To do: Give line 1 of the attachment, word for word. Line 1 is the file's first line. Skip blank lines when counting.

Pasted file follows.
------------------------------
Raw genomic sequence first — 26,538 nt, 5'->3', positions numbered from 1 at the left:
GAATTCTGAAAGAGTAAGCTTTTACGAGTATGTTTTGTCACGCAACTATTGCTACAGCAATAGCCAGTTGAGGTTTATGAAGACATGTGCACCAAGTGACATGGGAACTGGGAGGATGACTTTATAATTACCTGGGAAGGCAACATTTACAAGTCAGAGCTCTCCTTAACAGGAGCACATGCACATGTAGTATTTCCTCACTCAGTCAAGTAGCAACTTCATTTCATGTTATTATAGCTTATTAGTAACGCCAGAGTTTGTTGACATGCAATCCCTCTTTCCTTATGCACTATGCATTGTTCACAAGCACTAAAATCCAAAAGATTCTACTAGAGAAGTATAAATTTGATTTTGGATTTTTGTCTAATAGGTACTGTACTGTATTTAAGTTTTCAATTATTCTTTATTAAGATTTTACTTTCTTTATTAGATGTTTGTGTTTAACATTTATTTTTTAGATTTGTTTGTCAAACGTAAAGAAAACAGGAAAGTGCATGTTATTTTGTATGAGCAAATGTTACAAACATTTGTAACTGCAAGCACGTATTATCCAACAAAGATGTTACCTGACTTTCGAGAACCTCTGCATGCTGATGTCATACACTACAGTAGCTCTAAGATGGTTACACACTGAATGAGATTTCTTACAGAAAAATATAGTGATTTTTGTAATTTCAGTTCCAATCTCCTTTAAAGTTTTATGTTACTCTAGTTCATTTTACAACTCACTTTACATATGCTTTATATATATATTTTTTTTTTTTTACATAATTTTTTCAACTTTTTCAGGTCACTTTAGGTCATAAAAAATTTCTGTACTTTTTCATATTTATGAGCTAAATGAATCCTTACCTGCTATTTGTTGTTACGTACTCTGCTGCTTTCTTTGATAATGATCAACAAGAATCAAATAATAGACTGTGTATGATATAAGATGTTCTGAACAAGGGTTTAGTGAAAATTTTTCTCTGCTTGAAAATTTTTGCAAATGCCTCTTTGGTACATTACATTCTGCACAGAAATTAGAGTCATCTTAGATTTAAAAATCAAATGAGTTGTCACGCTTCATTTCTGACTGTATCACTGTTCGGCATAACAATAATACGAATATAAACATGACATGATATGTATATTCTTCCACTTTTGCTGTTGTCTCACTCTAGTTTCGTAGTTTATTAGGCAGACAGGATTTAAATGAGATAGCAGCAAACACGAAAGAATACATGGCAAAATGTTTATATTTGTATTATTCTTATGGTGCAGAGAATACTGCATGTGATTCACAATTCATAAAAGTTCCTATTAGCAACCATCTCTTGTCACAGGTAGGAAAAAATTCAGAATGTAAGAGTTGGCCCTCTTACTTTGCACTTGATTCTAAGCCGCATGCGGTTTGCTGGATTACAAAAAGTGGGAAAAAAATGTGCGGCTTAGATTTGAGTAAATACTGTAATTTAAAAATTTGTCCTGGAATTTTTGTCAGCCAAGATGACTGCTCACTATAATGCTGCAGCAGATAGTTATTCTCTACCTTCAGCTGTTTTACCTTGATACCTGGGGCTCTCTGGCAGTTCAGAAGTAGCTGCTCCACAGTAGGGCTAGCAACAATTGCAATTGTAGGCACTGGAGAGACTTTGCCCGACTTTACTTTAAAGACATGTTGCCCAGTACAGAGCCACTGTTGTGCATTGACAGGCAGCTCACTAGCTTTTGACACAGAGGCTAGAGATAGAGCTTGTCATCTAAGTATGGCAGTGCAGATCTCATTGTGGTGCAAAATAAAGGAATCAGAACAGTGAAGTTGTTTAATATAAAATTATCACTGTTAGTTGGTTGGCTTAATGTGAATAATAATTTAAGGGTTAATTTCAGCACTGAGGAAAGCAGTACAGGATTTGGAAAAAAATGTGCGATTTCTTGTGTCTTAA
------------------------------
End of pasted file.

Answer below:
Raw genomic sequence first — 26,538 nt, 5'->3', positions numbered from 1 at the left: